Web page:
Over the course of President Dilma Rousseff’s six years in power, she’s rarely let her role as the nation’s first female in the top office take center stage.
But over the past month, the role of gender and what it means to be a “proper” woman in Brazil has come under the microscope – and risen to national debate. A highly politicized effort to impeach President Rousseff has made her gender a salient theme – from the dozens of congressmen holding up signs that read, “bye, dear,” when voting in April to initiate impeachment proceedings in the lower house to the magazine stories that underscore gender-stereotyped behavior, including that she allegedly “loses the emotional control to run the country.”
When asked about sexism during the process, Rousseff responded that “there are attitudes toward me that wouldn’t exist toward a male president.”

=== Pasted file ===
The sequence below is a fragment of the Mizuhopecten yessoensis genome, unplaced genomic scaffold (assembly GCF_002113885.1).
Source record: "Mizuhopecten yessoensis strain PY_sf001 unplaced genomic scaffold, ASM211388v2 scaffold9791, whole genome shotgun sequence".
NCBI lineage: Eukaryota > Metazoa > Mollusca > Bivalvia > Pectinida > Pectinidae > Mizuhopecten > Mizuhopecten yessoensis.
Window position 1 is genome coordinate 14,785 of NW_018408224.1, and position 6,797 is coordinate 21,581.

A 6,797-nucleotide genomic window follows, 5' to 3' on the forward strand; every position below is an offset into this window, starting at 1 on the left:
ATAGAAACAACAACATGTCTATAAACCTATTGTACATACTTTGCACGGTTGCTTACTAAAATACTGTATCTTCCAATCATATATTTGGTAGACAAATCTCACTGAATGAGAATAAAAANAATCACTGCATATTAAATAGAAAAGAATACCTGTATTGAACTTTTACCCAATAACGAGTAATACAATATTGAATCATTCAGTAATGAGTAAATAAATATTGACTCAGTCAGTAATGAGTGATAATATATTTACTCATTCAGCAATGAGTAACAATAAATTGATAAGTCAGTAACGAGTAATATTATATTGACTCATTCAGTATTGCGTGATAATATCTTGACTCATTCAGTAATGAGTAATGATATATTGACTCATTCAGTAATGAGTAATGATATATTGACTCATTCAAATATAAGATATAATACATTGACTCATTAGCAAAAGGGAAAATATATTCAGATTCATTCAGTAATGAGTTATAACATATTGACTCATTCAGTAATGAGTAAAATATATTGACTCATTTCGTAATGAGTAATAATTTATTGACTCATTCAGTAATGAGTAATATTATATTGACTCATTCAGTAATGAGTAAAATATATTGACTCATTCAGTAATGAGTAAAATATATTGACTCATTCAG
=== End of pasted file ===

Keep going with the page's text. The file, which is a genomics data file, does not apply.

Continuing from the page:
Impeachment proceedings over alleged budgetary misconduct were chaotic this week, with the newly appointed lower house speaker signing, then reversing, a nullification of impeachment, and Rousseff launching an appeal in the Supreme Court. Today, the Senate votes, with an expected outcome that Rousseff will step down and Vice President Michel Temer will become interim president amid a six-month investigation.
Aside from raising deep questions about Rousseff's political future, the impeachment drive has exposed two very different visions of womanhood and gender here – and concerns about whether it portends a backward shift for women's political and societal rights.